In social epidemiology, an individual's neighborhood is considered to be an important determinant of health behaviors, mediators, and outcomes. Consequently, when investigating health disparities, researchers may wish to adjust for confounding by unmeasured neighborhood factors, such as local availability of health facilities or cultural predispositions. With a simple random sample and a binary outcome, a conditional logistic regression analysis that treats individuals within a neighborhood as a matched set is a natural method to use. The authors present a generalization of this method for ordinal outcomes and complex sampling designs. The method is based on a proportional odds model and is very simple to program using standard software such as SAS PROC SURVEYLOGISTIC (SAS Institute Inc., Cary, North Carolina). The authors applied the method to analyze racial/ethnic differences in dental preventative care, using 2008 Florida Behavioral Risk Factor Surveillance System survey data. The ordinal outcome represented time since last dental cleaning, and the authors adjusted for individual-level confounding by gender, age, education, and health insurance coverage. The authors compared results with and without additional adjustment for confounding by neighborhood, operationalized as zip code. The authors found that adjustment for confounding by neighborhood greatly affected the results in this example.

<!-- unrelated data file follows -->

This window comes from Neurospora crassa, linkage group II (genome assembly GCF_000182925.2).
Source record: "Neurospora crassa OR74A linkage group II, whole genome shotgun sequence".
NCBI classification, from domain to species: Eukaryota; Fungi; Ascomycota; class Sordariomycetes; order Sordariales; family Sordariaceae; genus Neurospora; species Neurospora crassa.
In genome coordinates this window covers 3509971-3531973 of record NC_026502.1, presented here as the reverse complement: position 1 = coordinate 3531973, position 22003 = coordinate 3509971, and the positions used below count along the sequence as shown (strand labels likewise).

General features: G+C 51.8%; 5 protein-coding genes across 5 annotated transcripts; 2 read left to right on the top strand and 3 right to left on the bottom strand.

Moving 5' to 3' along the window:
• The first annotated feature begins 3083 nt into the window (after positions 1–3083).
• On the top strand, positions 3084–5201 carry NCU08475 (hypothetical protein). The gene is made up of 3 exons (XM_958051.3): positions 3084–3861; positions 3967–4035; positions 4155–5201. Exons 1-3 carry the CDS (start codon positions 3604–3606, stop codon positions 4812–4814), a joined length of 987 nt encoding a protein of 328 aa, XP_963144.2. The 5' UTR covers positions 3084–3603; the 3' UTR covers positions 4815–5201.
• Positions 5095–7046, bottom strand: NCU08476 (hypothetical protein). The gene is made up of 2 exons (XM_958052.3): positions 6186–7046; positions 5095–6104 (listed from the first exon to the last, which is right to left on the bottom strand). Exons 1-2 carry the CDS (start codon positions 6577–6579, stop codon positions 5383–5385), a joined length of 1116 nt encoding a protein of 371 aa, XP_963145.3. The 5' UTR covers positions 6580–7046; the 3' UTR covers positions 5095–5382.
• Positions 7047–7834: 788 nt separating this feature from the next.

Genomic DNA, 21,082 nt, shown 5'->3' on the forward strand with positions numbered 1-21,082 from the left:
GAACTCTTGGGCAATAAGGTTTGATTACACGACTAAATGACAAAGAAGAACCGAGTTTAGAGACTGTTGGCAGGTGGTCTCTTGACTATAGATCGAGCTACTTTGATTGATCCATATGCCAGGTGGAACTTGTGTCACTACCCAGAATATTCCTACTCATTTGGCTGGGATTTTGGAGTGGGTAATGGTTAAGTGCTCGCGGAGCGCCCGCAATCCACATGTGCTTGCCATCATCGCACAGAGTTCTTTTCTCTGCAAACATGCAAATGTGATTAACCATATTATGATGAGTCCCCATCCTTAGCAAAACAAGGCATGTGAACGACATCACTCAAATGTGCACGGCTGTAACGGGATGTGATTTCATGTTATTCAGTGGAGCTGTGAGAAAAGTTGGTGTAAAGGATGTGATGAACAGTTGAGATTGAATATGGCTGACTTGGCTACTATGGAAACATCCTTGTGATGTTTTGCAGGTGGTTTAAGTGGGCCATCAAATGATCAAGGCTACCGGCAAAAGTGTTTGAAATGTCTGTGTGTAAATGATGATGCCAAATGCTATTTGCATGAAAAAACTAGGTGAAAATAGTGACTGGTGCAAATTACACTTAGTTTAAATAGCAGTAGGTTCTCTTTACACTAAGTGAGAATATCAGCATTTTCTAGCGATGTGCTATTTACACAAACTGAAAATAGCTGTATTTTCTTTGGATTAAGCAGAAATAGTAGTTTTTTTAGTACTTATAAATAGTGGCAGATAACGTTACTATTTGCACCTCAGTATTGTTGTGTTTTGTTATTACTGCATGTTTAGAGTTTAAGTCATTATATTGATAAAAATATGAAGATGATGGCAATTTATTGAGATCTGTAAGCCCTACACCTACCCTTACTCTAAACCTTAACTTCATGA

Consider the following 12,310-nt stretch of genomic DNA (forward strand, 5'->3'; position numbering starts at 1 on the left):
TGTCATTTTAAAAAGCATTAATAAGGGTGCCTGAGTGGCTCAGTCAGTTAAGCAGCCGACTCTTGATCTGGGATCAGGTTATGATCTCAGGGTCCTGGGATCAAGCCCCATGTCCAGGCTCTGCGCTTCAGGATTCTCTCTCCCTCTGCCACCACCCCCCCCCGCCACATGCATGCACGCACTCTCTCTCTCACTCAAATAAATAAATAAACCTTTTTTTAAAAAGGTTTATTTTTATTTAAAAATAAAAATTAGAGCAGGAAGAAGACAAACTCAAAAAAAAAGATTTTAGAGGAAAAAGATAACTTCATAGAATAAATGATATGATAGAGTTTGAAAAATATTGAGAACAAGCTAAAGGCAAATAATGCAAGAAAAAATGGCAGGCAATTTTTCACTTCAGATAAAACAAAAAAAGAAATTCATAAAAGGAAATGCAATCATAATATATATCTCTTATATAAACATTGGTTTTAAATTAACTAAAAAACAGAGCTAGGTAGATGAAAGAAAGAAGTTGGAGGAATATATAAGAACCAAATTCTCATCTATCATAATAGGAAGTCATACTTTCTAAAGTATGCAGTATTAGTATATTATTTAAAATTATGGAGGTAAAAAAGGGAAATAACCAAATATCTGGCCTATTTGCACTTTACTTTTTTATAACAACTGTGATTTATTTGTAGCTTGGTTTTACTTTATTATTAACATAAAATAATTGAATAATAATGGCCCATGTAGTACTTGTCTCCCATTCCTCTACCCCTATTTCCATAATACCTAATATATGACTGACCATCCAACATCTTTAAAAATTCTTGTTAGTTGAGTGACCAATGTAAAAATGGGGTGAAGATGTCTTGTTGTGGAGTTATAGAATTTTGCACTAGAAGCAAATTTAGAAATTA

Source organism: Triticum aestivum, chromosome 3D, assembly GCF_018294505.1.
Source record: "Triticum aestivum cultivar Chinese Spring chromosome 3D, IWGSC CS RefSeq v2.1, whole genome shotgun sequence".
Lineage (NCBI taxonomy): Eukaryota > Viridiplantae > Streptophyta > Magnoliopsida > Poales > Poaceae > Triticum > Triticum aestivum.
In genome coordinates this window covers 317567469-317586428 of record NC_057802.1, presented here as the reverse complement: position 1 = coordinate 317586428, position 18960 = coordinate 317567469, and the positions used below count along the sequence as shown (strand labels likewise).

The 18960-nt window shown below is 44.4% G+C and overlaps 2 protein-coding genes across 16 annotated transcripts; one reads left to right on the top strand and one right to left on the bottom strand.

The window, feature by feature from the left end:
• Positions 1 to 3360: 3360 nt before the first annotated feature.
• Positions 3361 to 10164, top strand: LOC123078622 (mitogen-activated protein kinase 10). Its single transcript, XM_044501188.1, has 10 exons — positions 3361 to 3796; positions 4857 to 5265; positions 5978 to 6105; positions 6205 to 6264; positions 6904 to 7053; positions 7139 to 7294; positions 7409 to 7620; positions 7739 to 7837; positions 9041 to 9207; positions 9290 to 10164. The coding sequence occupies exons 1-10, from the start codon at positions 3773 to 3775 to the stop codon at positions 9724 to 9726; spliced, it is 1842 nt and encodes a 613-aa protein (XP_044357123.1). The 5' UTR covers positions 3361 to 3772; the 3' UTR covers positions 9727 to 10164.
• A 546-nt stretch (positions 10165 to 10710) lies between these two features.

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Brumback, B. A., Dailey, A. B., & Zheng, H. W. (2012). Adjusting for Confounding by Neighborhood Using a Proportional Odds Model and Complex Survey Data. American Journal of Epidemiology, 175(11), 1133-1141. http://dx.doi.org/10.1093/aje/kwr452
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Originally published in American Journal of Epidemiology Vol. 175 (11). Jun 1 2012. 1133-1141